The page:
One of the most defining aspects of America's foreign policy right now is our relationship with North Korea. While Supreme Leader Kim Jong-un has recently opened up talks with South Korea, it seems that there is still bitter tensions between us and the Asian dictatorship.
North Korea has been condemned by the international community as a totalitarian state, with restricted movement, free expression, and access to food for most of it's estimate 25 million member population.
The nation faces an extended famine, and the government holds control through the use of military force, including prison and labor camps and extra-judicial killings of unwanted persons.
While some people can, and do travel to North Korea, they require a special permit to do so.
Now, US officials have now issued a stark warning to all those would choose to travel to the regime.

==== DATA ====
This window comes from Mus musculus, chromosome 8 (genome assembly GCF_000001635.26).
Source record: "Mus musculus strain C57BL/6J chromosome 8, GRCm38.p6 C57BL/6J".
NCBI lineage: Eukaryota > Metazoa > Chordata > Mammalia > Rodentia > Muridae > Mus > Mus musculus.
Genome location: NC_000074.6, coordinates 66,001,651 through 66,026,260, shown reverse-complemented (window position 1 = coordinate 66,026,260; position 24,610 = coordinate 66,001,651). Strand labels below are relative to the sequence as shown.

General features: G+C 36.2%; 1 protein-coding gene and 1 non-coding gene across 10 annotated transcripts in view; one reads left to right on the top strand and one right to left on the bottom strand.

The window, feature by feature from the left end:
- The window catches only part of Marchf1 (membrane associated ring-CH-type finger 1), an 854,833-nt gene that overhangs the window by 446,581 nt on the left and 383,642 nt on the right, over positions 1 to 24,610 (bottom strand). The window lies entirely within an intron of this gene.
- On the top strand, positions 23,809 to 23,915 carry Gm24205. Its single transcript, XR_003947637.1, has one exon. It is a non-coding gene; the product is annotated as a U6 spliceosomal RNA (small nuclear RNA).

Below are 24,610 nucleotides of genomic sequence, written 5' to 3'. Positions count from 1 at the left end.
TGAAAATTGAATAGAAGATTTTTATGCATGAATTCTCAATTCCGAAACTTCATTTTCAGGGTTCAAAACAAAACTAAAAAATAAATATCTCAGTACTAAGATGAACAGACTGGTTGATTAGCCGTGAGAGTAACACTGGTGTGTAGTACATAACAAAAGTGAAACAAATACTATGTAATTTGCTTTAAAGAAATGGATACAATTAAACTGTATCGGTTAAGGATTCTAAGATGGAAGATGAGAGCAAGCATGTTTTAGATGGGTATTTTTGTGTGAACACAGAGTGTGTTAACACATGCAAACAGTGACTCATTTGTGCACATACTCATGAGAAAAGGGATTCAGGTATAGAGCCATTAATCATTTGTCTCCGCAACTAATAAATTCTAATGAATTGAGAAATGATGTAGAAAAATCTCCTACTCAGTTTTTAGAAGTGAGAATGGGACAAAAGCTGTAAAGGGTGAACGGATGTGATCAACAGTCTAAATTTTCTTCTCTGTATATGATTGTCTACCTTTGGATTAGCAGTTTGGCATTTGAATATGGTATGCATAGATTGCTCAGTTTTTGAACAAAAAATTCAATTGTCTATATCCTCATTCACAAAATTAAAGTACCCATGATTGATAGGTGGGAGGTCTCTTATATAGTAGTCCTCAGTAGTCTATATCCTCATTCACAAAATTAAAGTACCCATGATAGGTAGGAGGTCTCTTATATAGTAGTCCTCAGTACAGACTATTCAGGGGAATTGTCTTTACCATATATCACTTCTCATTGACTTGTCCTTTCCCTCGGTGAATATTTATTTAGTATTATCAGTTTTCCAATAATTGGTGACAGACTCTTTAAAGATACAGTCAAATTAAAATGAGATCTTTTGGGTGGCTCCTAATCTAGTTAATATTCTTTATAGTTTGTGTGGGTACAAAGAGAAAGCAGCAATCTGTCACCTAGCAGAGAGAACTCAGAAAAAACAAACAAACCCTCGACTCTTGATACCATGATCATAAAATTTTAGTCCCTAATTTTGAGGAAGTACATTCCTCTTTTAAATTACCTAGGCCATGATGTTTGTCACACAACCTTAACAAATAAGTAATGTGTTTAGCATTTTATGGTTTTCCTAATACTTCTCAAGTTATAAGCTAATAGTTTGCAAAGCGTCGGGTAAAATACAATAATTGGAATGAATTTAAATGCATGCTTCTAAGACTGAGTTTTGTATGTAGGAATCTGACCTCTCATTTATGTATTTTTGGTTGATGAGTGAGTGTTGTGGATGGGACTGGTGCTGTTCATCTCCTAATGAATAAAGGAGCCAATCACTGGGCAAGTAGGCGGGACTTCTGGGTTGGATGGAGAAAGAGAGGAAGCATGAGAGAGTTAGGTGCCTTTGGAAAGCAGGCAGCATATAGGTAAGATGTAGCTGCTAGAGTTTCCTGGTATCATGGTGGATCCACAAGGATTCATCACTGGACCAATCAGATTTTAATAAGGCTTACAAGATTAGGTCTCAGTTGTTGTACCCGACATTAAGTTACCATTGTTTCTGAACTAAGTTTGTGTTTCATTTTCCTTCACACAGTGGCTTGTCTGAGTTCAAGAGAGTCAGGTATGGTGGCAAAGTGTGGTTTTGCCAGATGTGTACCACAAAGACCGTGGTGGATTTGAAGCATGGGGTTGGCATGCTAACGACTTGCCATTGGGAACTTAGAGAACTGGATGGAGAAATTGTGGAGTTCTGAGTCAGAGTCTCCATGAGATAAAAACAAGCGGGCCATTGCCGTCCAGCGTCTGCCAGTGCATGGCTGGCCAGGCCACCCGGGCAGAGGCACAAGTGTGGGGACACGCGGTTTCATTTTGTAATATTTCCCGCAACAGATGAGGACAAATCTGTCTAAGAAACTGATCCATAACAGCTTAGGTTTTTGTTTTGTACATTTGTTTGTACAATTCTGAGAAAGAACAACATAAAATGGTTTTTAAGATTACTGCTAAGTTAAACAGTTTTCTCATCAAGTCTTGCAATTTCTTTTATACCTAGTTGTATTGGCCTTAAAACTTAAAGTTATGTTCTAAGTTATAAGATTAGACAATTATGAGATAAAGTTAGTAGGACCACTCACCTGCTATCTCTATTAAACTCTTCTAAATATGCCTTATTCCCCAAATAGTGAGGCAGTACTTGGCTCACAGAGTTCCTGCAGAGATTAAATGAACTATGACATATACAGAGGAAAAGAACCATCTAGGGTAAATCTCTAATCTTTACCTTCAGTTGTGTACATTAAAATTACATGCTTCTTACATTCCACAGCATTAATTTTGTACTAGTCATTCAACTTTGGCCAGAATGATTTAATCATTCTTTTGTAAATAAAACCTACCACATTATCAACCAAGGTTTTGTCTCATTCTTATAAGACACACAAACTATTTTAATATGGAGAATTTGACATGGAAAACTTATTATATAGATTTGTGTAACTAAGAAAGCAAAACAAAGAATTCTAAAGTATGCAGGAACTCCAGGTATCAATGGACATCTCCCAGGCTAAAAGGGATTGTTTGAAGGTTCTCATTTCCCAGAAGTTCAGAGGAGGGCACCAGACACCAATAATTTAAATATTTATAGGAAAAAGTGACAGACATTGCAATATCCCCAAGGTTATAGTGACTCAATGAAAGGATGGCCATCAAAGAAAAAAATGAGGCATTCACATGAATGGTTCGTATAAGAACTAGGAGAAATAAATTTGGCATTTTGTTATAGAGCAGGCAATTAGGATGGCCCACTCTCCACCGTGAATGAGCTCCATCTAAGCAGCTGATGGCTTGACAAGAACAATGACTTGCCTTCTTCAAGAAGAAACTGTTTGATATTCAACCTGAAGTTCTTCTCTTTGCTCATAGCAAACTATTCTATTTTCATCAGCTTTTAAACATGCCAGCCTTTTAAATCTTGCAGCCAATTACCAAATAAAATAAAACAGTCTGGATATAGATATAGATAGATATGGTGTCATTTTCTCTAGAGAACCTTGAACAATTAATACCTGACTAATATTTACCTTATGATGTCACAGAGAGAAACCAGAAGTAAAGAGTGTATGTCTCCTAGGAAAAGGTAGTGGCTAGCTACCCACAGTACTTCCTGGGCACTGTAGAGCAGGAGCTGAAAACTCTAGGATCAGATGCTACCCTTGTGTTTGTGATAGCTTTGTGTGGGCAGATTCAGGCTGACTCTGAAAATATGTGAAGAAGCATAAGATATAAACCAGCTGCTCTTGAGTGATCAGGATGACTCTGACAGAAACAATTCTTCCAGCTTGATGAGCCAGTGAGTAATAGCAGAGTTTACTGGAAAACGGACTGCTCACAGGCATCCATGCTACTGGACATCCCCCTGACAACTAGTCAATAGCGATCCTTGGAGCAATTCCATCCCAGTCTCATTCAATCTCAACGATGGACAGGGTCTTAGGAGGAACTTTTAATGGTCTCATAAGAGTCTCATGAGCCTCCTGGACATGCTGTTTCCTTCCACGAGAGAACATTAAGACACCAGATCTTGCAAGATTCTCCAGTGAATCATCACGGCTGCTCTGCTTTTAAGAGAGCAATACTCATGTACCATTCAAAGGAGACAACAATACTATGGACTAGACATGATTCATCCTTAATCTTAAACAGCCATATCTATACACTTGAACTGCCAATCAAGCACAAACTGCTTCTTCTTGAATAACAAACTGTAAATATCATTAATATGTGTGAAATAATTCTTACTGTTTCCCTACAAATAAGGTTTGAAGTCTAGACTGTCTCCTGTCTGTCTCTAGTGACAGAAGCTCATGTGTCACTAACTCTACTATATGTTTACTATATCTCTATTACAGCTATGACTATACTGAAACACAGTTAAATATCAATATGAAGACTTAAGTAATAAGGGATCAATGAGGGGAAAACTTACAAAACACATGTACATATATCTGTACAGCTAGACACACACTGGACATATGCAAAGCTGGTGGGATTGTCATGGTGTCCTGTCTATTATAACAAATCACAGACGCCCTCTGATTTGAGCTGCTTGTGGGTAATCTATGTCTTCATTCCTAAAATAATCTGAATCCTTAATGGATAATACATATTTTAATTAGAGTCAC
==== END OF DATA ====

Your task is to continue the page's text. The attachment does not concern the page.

The State Department recently published a notice on it's website with instructions for US citizens who are looking to travel to North Korea.
It recommends that travelers "Draft a will and designate appropriate insurance beneficiaries and/or power of attorney," and to "discuss a plan with loved ones regarding care/custody of children, pets, property, belongings, non-liquid assets (collections, artwork, etc.), funeral wishes, etc."
This is a clear signal of the deteriorating relationship between the two powers. President Trump and Kim have exchanged public threats against each others' countries with the use of nuclear weapons.
However, there is hope. Supreme Leader Kim has reached out to South Korea to discuss relaxing their tensions, while Canada has announced that it will host peace talks between the United States and North Korea.
Last year, 22-year-old Otto Warmbier died after spending over a year in North Korean custody. The State Department hopes their warning prevents further deaths.